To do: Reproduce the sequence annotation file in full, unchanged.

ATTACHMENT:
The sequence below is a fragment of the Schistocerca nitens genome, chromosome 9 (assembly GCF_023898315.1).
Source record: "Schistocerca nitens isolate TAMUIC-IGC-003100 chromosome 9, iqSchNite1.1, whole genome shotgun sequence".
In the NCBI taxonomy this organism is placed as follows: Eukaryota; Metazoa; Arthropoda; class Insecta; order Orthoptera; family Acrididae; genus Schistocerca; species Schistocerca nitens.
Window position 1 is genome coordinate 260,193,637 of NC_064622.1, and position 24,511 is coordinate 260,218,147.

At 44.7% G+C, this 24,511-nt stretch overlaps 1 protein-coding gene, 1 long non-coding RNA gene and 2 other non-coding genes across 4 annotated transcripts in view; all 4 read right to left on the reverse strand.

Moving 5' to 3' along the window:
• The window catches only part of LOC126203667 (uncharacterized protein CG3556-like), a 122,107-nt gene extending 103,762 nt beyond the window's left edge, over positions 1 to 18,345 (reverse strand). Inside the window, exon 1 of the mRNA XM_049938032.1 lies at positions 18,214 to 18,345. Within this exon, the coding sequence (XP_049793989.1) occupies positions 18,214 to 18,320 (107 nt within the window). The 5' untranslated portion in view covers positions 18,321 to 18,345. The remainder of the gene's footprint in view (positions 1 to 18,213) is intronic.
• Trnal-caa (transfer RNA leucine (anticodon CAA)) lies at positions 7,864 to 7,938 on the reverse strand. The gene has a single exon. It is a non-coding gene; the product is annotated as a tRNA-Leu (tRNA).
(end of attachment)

The sequence below is a fragment of the Schistocerca nitens genome, chromosome 9 (assembly GCF_023898315.1).
Source record: "Schistocerca nitens isolate TAMUIC-IGC-003100 chromosome 9, iqSchNite1.1, whole genome shotgun sequence".
In the NCBI taxonomy this organism is placed as follows: Eukaryota; Metazoa; Arthropoda; class Insecta; order Orthoptera; family Acrididae; genus Schistocerca; species Schistocerca nitens.
Window position 1 is genome coordinate 260,193,637 of NC_064622.1, and position 24,511 is coordinate 260,218,147.

At 44.7% G+C, this 24,511-nt stretch overlaps 1 protein-coding gene, 1 long non-coding RNA gene and 2 other non-coding genes across 4 annotated transcripts in view; all 4 read right to left on the reverse strand.

Moving 5' to 3' along the window:
• The window catches only part of LOC126203667 (uncharacterized protein CG3556-like), a 122,107-nt gene extending 103,762 nt beyond the window's left edge, over positions 1 to 18,345 (reverse strand). Inside the window, exon 1 of the mRNA XM_049938032.1 lies at positions 18,214 to 18,345. Within this exon, the coding sequence (XP_049793989.1) occupies positions 18,214 to 18,320 (107 nt within the window). The 5' untranslated portion in view covers positions 18,321 to 18,345. The remainder of the gene's footprint in view (positions 1 to 18,213) is intronic.
• Trnal-caa (transfer RNA leucine (anticodon CAA)) lies at positions 7,864 to 7,938 on the reverse strand. The gene has a single exon. It is a non-coding gene; the product is annotated as a tRNA-Leu (tRNA).